It’s here. It’s finally here! After months of buzz generated by songs posted online, stellar live shows at SXSW, and tons and tons of blog posts, (including one of my own) the synthpop trio Chvrches finally released their debut full-length album. The hype surrounding this band reached such a mass that I don’t think any album could completely live up to expectations, but The Bones Of What You Believe certainly comes close. In twelve tracks Chvrches establishes their brand of bouncy, catchy New Order-influenced synthesizer pop.
In my last attempt to take people to chvrch, I outlined the band’s career up to that point, reviewing all of the music Chvrches had put up, which was about seven tracks at the time. As it turns out, four of those seven made it to the album, and for good reason too, they’re all really, really great. “The Mother We Share,” “Gun,” “Recover,” my favorites of their early group of songs, all made it onto the album, as did “Lies,” which has definitely grown on me since June. After several listens it becomes apparent that these four are the standouts on the album, maybe not so much “Gun,” but definitely the other three.
The placement of the songs on The Bones of What You Believe is very deliberate and affects album’s flow. The album is broken up into sides, (or halves, for those of you that have never seen or heard of a vinyl record before… get off my lawn) each one opening with big singles, “The Mother We Share” and “Recover,” respectively, and ending with a mellow tune sung by Martin Doherty. I wasn’t a big fan of Doherty’s featured song “ZVVL” from their EP because his singing was rather bland, and so was the music behind him. While Doherty’s singing is still bland and only marginally more interesting on this record, the production behind him is magnificent, especially on the album’s closer “You Caught the Light,” which almost sounds like it could’ve come off Washed Out’s latest album.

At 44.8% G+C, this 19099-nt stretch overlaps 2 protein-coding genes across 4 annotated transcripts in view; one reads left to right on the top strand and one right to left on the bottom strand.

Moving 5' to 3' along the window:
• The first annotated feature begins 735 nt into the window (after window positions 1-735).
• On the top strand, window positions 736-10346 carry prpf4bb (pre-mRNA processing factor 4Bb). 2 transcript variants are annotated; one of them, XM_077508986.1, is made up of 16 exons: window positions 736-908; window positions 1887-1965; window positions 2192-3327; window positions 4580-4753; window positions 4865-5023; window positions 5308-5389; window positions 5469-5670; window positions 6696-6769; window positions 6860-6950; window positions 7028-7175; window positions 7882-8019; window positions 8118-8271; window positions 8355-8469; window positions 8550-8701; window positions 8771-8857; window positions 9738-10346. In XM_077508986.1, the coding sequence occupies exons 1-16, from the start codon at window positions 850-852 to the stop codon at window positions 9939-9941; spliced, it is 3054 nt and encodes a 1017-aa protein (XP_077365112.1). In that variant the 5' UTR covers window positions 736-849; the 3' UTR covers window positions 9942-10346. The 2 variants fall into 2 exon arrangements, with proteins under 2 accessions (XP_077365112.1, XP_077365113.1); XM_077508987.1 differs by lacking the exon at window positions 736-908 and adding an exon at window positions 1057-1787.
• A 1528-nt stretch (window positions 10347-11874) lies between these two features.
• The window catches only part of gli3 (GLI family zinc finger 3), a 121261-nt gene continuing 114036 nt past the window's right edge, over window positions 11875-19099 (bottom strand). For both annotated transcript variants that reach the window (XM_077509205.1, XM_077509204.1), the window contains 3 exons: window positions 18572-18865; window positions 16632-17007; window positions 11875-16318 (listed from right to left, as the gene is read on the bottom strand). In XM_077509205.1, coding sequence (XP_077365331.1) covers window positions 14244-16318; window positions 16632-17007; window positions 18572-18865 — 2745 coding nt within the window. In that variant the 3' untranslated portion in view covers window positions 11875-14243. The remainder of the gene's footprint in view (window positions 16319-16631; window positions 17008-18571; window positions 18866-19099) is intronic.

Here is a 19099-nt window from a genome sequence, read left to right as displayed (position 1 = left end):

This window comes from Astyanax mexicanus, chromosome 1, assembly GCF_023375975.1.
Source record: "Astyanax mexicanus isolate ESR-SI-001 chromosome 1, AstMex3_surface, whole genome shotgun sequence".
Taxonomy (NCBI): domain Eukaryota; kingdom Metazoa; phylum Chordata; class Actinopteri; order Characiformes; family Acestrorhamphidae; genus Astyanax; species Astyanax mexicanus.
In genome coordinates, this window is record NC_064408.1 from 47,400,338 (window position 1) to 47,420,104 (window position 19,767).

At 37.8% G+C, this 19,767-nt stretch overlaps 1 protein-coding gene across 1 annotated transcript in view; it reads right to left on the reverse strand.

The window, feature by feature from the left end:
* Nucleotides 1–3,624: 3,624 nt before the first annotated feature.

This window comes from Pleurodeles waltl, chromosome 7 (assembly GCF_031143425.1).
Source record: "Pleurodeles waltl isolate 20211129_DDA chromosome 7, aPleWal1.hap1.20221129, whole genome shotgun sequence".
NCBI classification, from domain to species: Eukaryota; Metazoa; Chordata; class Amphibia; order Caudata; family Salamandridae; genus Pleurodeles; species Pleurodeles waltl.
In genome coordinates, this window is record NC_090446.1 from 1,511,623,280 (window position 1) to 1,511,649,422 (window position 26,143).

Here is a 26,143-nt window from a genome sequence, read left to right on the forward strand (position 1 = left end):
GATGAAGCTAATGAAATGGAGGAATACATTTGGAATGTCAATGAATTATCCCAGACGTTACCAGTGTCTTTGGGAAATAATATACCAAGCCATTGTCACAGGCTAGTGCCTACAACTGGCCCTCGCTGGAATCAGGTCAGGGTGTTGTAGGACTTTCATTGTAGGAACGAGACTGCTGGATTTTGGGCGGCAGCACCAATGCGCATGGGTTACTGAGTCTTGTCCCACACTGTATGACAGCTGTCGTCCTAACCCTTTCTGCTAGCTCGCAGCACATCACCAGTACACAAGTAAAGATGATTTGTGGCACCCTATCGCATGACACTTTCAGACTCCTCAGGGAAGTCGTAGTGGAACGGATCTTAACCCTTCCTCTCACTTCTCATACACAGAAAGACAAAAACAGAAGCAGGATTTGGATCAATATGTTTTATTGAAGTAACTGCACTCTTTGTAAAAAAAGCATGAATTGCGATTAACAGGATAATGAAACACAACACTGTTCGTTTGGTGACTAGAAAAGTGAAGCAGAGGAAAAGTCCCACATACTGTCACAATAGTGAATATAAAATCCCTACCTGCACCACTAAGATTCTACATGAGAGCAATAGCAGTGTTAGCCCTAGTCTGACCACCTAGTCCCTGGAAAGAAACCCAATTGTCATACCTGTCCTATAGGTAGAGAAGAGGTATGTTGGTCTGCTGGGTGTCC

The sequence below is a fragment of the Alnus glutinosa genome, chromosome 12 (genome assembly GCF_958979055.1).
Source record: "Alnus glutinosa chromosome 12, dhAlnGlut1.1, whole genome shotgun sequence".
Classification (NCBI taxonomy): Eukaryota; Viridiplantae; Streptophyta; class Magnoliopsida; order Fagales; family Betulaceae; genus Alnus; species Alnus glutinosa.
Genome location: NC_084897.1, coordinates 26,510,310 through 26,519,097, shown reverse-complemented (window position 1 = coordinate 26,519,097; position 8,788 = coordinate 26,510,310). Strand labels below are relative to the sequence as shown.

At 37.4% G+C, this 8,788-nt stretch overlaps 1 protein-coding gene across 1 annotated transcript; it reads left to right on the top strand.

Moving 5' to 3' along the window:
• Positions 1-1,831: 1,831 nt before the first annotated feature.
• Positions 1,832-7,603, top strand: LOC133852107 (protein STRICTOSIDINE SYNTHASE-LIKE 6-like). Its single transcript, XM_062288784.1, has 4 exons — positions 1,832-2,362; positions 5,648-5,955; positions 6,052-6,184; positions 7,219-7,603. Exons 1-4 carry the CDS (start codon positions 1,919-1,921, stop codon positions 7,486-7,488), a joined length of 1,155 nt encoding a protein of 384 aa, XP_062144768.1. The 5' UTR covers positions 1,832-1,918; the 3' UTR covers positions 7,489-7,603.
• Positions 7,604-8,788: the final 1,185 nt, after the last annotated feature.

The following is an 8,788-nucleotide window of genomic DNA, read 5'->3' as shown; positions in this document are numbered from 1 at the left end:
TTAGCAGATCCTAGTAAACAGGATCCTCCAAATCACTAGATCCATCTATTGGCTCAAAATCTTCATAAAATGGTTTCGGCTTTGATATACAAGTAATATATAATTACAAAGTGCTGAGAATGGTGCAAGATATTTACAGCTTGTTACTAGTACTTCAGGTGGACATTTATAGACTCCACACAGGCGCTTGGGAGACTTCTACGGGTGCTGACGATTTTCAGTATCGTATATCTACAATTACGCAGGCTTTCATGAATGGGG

Besides Doherty’s attempts to darken the mood, Chvrches throws in a couple other change-of-pace songs. Most of “Tether” is pretty mellow; prominently featuring some reverb-y guitars in the only time I can recall those showing up on the album. About halfway through, the song explodes into something closer to Chvrches’ more traditional style of soaring synthpop. “Silence/Visions,” is another dark spot on the album. It’s as upbeat as most of the band’s other songs, but way the synthesizer oscillates gives the song a more urgent and ominous feel. Singer Lauren Mayberry’s voice loses a bit of its childlike quality on this song and she sings with more adult authority. There is some dissonant chanting during the refrain that comes off a little clumsy and makes the song weirder that it needs to be, but then again, maybe that’s its charm.
While reviewing this album, I could nitpick at a bunch of other little issues I had with the songs or the album, I can sit here and get really defensive about the album when I hear critiques that say it really didn’t live up to the hype, or I can shut up and face facts. The fact is that I enjoy this album very much and will be listening to it on heavy rotation. It did everything I wanted it to do, which was, to give me more songs like the ones I’ve already heard, without giving me the same song and more importantly, keep me tapping my feet. Even when they took risks and made songs outside their formula, they still managed to keep it catchy. If Chvrches can continue to deliver the goods like they do on The Bones of What You Believe, then they are in great shape for future success. And that speaks louder than anything I could ever say.